Central Asia and the Caspian region: risks, rewards, challenges

The markets of Central Asia and the Caspian region vary massively in terms of the degree to which their revenue potential has been successfully addressed. What is more, while outsiders might think of the Asian former Soviet Republics as a homogenous bloc of distant and relatively unfamiliar territory - so often lumped together as 'the stans' - the differences between the take- up of cellular services across these states is striking.

The dangers of generalisation are brought home in a new report from Informa Group. The report is very clear in stressing that Mobile penetration in Kazakhstan is nearing 50%, which seems impressive for a country where consumers' ability to spend is regarded as highly constrained compared with developed world norms. At the other end of the scale within this group of states we find laggers such as Tajikistan (7.67% penetration), Uzbekistan (7.32%) and Turkmenistan (3.46%).

Beyond the erstwhile borders of the former Soviet Union exist other comparable markets where the pent up demand for connectivity and communications services offers rich rewards for investors bold enough to navigate the cultural, regulatory and economic challenges. Iran, for example, has driven much of the recent growth in this part of the world, and is right at the heart of the Caspian region, bordering Azerbaijan, Armenia and Turkmenistan.

Iran attractive to mobile investors

The Iranian mobile market has attracted the interest of investors from very different parts of the world, with South Africa's MTN ultimately entering the scene as the second fully national service provider. However, MTN has needed to make some unusual concessions to get this far. Principally, it has only been possible for the South African cellular giant to acquire 49% of the total ownership of the new company, despite apparently putting up 100% of the initial funds. It seems that the willingness to accept stringent foreign ownership restrictions, imposed by the Iranian parliament, has been the deciding factor in what was at one stage a battle with Turkcell to tap into the exciting revenue potential of this market. Turkcell was the early front runner but baulked at being prevented from having a majority stake in a new network. Some news reports also suggested that alleged business links between Turkey and Israel represented a security risk which caused alarm in the minds of some political factions in Iran.

Turkcell and Vimpelcom strong regional players

Turkcell has enjoyed more success elsewhere in this region, operating successful subsidiaries in Azerbaijan Georgia and Kazakhstan via Fintur Holding, its joint venture with TeliaSonera. This makes Turkcell a highly influential player in the territory east of its home country (it is fitting for Fintur CEO Erdal Durukan to open the Informa Telecoms & Media 3rd annual Mobile Eurasia event in March 2007, especially because the conference is moving to Istanbul for the first time).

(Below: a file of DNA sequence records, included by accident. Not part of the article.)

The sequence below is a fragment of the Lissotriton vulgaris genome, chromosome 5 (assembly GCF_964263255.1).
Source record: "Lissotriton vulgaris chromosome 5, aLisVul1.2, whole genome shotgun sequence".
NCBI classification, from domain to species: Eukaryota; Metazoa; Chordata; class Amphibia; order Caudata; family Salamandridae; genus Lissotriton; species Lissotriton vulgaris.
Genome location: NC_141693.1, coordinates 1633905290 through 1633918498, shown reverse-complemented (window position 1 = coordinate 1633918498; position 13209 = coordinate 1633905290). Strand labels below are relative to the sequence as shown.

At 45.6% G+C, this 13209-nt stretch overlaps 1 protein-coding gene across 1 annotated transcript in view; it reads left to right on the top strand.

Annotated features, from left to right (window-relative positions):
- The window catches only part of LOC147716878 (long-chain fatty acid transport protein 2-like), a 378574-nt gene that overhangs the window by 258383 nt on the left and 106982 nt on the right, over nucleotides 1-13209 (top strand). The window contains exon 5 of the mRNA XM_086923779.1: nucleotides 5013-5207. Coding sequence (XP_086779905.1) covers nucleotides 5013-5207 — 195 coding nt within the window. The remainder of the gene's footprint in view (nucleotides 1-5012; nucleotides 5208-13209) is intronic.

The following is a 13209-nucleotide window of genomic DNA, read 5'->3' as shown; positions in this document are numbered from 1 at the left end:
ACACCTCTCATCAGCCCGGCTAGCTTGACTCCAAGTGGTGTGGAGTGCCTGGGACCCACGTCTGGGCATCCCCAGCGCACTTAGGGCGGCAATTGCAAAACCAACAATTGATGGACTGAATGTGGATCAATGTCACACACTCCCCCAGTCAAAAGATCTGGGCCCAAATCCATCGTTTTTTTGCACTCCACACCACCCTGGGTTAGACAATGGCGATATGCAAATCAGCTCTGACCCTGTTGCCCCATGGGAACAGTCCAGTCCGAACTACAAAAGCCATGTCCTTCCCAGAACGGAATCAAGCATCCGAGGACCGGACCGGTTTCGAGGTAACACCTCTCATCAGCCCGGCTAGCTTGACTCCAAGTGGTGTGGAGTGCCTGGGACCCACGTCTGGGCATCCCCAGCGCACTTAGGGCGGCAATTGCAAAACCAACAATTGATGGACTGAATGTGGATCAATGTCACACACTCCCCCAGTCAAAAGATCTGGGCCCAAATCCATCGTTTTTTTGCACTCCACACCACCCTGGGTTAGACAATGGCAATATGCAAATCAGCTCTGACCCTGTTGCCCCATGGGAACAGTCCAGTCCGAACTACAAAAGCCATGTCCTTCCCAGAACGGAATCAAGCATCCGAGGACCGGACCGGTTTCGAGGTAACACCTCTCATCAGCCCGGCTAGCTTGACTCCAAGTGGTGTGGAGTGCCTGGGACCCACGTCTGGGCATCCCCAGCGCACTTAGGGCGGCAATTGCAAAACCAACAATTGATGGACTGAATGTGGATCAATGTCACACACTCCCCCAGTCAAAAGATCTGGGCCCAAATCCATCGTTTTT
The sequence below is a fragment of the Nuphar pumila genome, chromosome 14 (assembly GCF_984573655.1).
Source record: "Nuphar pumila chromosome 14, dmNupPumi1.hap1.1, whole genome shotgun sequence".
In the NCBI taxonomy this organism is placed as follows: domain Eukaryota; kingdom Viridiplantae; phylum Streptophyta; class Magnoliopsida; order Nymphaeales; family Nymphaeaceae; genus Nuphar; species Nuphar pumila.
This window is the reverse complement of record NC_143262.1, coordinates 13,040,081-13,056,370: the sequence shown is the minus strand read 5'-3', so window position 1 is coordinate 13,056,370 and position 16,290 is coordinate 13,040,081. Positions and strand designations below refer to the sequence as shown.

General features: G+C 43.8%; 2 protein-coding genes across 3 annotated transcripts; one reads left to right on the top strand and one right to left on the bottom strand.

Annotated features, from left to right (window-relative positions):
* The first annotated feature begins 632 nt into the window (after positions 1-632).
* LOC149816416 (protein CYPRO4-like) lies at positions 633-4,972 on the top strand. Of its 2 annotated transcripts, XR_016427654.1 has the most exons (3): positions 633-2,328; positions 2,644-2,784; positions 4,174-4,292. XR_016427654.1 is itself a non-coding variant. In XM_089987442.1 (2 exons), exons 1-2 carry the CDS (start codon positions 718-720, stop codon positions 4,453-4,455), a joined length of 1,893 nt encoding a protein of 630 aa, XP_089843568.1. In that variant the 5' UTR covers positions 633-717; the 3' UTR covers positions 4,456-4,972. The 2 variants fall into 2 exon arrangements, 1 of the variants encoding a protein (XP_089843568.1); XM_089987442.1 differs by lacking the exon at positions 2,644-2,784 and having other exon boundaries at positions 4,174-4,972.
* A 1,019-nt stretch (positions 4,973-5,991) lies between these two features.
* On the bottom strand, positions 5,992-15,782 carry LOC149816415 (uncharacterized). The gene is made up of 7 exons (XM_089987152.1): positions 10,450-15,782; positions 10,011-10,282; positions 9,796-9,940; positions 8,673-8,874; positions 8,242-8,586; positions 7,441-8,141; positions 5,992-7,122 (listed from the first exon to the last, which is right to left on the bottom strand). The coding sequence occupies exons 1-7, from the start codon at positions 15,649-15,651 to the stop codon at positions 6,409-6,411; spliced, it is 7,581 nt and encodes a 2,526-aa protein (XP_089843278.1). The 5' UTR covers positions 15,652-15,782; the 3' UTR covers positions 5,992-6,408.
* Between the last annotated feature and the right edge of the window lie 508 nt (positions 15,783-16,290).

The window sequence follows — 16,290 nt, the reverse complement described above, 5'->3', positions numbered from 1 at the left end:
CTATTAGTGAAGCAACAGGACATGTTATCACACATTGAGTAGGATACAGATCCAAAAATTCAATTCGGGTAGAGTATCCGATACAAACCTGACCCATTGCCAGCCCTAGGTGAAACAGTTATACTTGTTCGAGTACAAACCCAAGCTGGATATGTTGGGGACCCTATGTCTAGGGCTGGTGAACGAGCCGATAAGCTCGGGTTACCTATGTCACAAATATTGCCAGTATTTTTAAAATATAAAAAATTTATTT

Erdal Durukan will be joined by leaders of other businesses which are highly active in this region. Richard Seney heads up MCT Corp of the USA, whose footprint extends into Tajikistan and Uzbekistan, as well as having a stake in one of the three mobile players on the Afghan market. These two major players will be joined by Vimpelcom's Sergey Avdeev, one of whose roles is managing the Russian celco's investments across the CIS. Such investments are growing in number. As well as commercial operations in Uzbekistan and Kazakhstan, Vimpelcom has very recently acquired the troubled Armenian incumbent wireline telco (and its mobile assets) as well as licences and shell companies in Georgia and Tajikistan. Vimpelcom may be the most aggressive Russian mover in the Caspian and Central Asian regions but its Moscow-based competitors are also present.

Central Asia is not free from commercial rivalries

Megafon is an operator in Tajikistan while MTS is active in Uzbekistan and Turkmenistan and has also been involved in an acrimonious battle for control of a mobile operator in Kyrgyzstan. The apparent victor is Altimo, a major stakeholder in Vimpelcom.

These are intriguing wrangles in a fascinating region where, despite apparently tough market conditions for even basic connectivity and prepaid voice, 3G is already a reality. Georgia and Tajikistan are home to live WCDMA networks and commercially launched services.

Industry watchers will be keen to learn first hand from the CEOs of two of the early adopters in the nascent 3G sector - Magticom of Georgia and Indigo (Tajikistan). Both will be available at Mobile Eurasia in Istanbul.

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